Lawsuit Challenges Asylum EAD Clock Procedures

The American Immigration Council’s Legal Action Center recently filed a class action lawsuit against the U.S. Citizenship and Immigration Services agency, the Executive Office for Immigration Review and top immigration authorities, including Secretary of Homeland Security Janet Napolitano. The suit was filed on behalf of a group of asylum seekers alleging they have been improperly denied the right to work due to flawed bureaucratic processes.

At issue is a mechanism known as the asylum EAD clock. Under U.S. law, immigration authorities have six months to review and render a decision on asylum applications. If the application has not been accepted or denied at the end of this 180-day period, the asylum seeker has the right to an Employment Authorization Document in order to secure work and support him or herself while the application is pending. According to the AIC lawsuit, the defendants have instituted unconstitutional policies regarding when that 180-day waiting period begins and ends – in effect stopping and starting the asylum EAD clock improperly.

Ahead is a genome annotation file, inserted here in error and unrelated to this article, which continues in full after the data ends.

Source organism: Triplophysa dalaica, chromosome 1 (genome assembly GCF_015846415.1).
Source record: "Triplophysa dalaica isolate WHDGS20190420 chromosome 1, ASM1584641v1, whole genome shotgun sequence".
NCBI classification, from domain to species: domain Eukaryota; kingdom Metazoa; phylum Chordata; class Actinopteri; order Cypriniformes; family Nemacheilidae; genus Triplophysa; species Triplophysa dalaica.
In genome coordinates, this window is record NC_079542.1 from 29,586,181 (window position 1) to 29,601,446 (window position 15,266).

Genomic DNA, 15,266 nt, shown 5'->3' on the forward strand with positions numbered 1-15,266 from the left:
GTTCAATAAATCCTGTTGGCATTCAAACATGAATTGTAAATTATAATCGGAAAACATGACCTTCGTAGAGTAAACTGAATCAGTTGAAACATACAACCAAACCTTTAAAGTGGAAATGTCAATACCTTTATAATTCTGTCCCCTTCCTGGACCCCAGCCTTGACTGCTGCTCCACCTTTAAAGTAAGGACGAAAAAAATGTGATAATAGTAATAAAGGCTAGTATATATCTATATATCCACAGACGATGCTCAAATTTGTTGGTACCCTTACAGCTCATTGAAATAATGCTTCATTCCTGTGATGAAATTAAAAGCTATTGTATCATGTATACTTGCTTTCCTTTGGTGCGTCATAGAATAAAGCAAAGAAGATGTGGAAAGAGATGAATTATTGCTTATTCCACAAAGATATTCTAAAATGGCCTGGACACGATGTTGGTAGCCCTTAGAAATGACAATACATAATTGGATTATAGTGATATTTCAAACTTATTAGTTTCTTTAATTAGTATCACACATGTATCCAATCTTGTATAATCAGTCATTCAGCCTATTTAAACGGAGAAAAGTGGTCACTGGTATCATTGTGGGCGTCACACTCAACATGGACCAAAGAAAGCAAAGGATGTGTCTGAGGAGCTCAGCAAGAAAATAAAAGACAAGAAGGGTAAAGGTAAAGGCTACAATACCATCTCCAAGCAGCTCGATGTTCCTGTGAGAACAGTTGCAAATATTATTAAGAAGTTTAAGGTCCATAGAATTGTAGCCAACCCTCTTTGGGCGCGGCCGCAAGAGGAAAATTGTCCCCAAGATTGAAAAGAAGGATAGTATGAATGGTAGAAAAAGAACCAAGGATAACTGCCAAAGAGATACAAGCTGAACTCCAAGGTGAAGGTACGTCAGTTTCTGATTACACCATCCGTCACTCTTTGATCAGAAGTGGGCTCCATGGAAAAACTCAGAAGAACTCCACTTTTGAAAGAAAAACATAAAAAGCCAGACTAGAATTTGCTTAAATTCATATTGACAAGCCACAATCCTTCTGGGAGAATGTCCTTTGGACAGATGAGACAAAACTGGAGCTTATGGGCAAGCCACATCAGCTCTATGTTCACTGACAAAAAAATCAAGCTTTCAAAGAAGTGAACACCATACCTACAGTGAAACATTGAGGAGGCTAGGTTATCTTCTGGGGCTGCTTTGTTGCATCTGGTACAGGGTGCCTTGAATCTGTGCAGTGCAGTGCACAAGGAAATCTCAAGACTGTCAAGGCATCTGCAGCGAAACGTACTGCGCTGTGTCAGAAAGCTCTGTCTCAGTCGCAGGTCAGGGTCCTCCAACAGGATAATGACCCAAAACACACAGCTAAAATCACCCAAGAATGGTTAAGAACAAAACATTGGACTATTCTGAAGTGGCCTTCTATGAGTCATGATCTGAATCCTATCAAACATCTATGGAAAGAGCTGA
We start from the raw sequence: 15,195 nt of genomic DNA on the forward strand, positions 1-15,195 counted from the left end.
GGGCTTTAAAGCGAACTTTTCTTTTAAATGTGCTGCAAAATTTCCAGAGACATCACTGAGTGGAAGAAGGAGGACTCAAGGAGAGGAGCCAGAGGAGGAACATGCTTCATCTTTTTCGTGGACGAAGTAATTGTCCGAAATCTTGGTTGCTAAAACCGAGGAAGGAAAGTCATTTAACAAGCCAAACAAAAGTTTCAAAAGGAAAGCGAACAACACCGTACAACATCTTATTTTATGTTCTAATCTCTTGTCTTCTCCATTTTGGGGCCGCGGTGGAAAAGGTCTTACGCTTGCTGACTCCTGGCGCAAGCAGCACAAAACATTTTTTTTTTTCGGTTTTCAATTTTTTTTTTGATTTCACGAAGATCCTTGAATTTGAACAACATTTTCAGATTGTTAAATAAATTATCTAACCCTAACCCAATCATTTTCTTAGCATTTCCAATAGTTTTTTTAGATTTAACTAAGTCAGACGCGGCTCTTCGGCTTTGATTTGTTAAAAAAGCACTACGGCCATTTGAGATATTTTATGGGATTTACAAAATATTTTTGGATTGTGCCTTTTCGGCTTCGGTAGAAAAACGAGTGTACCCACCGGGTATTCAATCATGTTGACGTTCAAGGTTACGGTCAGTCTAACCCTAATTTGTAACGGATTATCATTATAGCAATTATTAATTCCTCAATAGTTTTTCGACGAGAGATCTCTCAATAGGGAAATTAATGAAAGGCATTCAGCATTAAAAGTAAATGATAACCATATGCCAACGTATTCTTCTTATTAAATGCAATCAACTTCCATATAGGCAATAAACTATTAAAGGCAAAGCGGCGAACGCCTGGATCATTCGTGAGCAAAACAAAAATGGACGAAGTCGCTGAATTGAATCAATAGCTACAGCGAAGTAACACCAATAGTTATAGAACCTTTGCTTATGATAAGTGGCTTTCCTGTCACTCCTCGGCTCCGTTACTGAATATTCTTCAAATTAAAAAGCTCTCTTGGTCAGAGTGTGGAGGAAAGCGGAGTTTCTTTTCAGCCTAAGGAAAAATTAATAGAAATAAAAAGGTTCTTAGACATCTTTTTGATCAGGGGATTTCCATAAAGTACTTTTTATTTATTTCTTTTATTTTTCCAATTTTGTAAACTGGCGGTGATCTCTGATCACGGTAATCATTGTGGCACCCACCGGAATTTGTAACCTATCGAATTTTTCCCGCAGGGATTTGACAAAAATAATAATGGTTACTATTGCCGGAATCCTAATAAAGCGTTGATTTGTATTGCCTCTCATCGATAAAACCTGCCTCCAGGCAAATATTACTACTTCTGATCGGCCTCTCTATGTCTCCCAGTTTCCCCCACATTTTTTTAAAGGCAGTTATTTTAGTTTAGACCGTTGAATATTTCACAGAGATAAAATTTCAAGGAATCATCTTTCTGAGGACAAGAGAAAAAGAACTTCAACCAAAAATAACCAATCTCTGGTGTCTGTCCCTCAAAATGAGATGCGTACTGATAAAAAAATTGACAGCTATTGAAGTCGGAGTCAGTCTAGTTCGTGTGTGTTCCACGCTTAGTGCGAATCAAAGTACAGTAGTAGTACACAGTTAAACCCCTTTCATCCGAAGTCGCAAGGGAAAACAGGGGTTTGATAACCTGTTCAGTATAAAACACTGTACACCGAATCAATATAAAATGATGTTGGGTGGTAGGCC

According to the lawsuit, immigration agencies have no uniform system for notifying asylum applicants when their asylum EAD clock has started or been stopped, or for informing them as to the reasons for these stoppages. In addition, some members of the class are suing the defendants for the practice of starting the 180-day countdown after the first immigration court hearing and not after the filing of the complete asylum application. Other plaintiffs are suing the defendants for not restarting the clock after it had been stopped for legal reasons that were subsequently resolved.

As a result of the improper administration of the asylum EAD clock, the plaintiffs allege they have been denied the chance to work, in some cases for years. One plaintiff is a Chinese immigrant who filed his asylum application in 2003.

According to the USCIS website, EADs are automatically granted upon approval of asylum applications, and asylees can also begin the process of obtaining a Social Security card by filling out immigration form I-94.